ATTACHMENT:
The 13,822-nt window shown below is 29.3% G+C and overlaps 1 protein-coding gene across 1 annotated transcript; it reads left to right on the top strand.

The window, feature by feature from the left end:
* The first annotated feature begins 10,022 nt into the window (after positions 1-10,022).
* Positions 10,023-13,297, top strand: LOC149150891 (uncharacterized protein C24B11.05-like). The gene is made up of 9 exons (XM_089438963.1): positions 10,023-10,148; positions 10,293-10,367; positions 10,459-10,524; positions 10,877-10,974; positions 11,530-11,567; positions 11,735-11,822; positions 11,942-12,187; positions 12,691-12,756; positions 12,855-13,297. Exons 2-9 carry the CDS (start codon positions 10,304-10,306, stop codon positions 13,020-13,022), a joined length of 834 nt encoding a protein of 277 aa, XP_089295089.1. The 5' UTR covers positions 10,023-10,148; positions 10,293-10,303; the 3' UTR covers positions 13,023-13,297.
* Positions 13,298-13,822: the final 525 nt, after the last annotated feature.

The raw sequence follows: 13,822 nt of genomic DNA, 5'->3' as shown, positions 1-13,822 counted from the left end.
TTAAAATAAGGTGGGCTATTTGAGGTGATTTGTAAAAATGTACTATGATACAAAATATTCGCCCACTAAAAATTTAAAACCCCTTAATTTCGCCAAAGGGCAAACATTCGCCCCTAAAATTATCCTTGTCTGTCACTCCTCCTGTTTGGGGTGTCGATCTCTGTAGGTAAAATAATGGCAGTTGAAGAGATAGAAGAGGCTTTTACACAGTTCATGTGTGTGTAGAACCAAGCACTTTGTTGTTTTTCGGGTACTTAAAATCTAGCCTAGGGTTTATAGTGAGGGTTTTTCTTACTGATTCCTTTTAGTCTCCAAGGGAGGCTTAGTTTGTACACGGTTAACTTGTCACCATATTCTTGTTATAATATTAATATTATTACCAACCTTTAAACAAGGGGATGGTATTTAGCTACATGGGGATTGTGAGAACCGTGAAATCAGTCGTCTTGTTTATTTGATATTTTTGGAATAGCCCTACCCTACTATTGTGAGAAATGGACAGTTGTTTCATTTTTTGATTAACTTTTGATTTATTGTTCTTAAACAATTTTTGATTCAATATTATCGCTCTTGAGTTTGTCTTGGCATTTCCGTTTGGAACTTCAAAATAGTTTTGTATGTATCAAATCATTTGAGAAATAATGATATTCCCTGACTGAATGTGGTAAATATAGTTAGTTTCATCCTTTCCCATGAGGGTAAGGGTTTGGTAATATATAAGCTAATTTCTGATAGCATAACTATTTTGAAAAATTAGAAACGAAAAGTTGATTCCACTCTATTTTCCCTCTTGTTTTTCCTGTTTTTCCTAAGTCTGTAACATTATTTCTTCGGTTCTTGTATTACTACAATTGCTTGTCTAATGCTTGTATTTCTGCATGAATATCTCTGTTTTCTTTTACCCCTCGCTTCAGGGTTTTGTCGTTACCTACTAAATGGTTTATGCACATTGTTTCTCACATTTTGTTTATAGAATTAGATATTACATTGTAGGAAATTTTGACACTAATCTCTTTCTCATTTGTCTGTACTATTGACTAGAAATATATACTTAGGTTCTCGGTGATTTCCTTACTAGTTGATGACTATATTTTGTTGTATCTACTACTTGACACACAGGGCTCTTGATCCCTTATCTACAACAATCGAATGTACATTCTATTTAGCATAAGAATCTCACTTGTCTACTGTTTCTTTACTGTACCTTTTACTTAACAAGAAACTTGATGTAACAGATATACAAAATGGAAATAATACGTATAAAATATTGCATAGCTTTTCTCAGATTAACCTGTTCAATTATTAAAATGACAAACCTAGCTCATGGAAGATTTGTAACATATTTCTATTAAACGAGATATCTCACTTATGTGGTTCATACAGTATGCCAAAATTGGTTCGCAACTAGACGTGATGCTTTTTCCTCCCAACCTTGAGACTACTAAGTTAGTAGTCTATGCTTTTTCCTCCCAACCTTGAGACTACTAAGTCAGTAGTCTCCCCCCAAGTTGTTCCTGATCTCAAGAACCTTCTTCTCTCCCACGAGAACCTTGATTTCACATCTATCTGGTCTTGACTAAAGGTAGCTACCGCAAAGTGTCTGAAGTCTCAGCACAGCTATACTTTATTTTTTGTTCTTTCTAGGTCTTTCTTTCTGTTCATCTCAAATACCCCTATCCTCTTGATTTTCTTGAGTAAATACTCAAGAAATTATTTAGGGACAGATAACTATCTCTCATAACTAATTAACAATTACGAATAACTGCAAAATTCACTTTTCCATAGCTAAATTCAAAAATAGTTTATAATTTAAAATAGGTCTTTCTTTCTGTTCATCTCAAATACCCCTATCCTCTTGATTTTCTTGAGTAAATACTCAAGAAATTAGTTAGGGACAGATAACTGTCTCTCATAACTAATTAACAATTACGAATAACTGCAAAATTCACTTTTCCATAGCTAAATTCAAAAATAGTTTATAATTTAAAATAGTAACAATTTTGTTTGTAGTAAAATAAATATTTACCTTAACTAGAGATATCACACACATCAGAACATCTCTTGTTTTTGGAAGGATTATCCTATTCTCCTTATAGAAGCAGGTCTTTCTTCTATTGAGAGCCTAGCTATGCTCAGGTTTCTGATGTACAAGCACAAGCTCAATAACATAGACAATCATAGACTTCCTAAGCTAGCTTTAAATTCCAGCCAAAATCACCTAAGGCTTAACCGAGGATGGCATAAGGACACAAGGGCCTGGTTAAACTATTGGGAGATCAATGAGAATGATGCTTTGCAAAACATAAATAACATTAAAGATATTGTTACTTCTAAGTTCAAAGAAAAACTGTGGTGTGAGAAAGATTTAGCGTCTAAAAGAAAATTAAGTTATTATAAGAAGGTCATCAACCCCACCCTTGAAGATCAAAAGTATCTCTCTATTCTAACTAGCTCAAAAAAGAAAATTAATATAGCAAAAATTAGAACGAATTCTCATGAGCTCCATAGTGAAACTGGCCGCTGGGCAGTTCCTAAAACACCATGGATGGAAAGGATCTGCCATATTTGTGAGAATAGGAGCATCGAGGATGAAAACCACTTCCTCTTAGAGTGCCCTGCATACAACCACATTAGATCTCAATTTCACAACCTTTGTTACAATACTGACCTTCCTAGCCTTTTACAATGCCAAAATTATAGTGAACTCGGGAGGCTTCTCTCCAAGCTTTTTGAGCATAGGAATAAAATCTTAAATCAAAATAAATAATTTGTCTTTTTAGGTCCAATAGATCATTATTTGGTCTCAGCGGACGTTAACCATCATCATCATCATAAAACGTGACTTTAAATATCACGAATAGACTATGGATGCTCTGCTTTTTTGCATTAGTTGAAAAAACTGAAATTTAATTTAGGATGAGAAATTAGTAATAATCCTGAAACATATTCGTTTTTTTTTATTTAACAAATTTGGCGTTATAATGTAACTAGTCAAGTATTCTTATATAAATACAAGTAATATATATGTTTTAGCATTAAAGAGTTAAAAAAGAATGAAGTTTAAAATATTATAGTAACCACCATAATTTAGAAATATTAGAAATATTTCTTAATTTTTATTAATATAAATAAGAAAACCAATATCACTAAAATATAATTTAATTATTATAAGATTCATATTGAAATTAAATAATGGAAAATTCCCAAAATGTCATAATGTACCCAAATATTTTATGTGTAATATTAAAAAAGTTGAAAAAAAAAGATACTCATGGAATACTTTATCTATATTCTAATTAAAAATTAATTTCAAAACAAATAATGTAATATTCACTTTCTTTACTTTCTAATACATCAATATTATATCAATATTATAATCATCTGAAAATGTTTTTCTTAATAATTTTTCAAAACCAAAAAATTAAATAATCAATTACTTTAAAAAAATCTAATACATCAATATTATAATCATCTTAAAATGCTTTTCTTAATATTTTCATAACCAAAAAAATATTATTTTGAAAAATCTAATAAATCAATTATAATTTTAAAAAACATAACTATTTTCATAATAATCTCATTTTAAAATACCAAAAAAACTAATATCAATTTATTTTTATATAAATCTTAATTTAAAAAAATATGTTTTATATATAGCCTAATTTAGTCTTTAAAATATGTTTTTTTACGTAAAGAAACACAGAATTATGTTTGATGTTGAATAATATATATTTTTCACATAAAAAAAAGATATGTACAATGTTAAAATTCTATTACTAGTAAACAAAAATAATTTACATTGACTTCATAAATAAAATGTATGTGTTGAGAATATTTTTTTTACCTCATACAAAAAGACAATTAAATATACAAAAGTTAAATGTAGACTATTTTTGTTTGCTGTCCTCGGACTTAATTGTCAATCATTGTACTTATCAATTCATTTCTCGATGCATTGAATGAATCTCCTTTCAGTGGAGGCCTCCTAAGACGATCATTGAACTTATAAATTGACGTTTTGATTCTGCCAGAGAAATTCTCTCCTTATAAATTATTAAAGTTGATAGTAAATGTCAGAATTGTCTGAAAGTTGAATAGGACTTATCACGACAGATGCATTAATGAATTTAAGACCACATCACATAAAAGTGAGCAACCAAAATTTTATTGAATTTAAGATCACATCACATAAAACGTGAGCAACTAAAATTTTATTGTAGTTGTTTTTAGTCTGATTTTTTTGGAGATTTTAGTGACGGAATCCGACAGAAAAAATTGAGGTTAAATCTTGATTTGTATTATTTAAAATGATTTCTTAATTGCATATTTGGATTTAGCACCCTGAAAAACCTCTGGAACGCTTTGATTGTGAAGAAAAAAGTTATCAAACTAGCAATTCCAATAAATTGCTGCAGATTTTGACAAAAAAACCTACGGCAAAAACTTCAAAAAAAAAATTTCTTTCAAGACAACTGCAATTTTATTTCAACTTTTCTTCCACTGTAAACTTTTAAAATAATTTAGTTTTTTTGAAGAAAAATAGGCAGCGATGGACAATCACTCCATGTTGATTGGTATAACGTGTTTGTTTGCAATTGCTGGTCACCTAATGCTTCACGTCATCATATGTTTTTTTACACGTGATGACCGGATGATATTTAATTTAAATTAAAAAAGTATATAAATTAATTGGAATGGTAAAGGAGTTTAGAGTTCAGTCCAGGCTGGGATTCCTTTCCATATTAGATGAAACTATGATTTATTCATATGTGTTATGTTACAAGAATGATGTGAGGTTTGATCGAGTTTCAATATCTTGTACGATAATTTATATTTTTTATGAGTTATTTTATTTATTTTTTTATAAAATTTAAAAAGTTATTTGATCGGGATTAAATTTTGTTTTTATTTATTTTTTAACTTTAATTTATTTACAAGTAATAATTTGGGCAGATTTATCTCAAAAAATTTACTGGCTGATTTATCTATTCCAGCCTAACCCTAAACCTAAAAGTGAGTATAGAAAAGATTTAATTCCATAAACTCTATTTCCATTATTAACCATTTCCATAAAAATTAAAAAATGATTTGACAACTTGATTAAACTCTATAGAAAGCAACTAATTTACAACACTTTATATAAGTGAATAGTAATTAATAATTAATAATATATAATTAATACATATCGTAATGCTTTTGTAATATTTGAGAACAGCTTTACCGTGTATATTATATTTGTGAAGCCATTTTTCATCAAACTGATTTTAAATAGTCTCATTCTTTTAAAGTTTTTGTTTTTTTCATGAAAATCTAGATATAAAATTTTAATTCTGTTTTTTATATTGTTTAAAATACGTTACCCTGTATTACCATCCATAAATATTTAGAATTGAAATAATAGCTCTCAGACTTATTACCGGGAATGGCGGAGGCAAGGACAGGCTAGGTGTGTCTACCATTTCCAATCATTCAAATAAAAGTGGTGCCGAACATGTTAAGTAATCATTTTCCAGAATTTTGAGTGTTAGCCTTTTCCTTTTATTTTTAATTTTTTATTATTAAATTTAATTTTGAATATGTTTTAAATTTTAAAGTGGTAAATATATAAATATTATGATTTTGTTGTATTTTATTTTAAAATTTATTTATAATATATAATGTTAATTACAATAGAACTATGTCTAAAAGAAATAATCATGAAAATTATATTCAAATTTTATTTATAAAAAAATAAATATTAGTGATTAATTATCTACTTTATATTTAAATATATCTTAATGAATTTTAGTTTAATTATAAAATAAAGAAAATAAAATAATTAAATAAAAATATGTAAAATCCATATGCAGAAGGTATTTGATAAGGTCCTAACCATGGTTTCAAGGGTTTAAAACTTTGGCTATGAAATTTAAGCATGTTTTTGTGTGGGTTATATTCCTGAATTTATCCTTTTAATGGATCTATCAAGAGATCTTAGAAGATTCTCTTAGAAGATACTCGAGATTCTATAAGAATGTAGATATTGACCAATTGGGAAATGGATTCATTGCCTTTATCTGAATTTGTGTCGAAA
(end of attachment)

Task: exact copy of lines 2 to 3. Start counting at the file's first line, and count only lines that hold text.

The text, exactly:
The window, feature by feature from the left end:
* The first annotated feature begins 10,022 nt into the window (after positions 1-10,022).